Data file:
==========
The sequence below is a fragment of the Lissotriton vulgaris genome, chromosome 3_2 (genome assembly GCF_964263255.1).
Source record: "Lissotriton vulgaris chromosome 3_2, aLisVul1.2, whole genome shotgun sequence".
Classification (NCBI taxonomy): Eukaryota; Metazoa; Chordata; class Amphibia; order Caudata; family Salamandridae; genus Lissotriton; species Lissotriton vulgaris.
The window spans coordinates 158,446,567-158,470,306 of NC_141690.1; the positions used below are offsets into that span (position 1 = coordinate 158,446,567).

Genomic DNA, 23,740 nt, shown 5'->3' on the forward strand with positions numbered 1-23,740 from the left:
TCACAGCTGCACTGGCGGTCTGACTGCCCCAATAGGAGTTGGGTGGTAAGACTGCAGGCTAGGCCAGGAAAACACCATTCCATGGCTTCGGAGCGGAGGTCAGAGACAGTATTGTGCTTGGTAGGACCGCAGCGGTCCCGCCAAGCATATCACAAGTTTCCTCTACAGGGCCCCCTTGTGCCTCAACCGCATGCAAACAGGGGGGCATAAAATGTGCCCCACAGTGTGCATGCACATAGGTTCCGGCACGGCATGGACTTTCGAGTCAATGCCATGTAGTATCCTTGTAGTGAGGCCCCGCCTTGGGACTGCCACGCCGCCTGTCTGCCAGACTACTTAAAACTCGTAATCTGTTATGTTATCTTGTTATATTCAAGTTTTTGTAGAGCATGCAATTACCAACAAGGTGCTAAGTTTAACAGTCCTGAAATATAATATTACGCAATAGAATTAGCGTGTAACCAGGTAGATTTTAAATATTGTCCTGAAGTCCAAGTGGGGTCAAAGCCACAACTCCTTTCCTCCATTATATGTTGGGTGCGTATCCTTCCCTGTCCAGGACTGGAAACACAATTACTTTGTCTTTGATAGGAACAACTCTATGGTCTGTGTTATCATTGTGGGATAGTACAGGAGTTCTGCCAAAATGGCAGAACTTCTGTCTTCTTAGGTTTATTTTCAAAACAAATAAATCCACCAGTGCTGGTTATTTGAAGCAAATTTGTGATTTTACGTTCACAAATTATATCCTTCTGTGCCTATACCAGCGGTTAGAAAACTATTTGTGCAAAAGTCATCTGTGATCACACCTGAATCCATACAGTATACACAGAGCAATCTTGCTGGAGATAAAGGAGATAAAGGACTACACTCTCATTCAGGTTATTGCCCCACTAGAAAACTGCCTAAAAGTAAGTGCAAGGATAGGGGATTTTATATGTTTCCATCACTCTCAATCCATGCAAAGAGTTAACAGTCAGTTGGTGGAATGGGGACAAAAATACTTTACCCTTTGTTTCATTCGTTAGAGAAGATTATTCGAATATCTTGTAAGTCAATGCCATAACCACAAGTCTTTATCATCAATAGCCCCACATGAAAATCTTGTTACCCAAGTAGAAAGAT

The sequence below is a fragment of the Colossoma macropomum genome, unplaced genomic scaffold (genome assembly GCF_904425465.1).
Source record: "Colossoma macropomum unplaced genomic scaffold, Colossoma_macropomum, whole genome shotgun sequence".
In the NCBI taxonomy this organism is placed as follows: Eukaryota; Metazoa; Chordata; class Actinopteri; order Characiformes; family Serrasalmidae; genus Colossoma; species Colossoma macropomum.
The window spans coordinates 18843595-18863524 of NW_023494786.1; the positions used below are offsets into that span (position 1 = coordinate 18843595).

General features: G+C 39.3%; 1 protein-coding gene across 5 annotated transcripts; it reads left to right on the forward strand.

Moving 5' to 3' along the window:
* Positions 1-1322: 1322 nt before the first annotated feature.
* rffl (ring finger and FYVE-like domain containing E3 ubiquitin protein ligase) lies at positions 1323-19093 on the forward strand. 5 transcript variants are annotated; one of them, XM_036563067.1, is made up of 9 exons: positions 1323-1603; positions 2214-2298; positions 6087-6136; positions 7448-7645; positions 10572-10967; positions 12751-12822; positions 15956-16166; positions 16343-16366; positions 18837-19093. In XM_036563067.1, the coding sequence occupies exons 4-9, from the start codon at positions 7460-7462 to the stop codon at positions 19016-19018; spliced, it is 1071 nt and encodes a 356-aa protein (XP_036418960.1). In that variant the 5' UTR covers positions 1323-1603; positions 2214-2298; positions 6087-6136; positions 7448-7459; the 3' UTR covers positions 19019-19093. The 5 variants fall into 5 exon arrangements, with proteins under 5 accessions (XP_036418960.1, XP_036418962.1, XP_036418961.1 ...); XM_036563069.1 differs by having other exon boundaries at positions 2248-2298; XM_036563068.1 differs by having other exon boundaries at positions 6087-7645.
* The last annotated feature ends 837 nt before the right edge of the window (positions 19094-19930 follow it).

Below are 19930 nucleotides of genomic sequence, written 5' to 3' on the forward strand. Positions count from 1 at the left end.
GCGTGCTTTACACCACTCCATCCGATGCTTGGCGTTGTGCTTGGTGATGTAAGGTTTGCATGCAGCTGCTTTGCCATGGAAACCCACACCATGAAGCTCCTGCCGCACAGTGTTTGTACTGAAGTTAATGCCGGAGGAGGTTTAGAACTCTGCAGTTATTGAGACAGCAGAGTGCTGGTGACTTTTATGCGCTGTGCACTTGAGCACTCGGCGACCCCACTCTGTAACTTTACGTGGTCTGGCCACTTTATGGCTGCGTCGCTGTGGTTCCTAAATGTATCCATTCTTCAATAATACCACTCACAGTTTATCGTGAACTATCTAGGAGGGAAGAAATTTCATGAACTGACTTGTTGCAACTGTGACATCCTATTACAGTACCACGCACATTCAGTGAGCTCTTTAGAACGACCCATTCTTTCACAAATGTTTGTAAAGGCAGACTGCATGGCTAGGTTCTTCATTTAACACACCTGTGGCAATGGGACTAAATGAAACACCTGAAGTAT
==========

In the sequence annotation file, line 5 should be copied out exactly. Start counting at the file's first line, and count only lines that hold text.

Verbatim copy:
Genomic DNA, 23,740 nt, shown 5'->3' on the forward strand with positions numbered 1-23,740 from the left: